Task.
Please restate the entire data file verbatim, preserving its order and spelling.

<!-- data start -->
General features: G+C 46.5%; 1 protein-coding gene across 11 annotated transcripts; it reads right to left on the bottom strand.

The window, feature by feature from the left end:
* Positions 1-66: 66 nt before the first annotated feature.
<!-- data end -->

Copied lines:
General features: G+C 46.5%; 1 protein-coding gene across 11 annotated transcripts; it reads right to left on the bottom strand.

The window, feature by feature from the left end:
* Positions 1-66: 66 nt before the first annotated feature.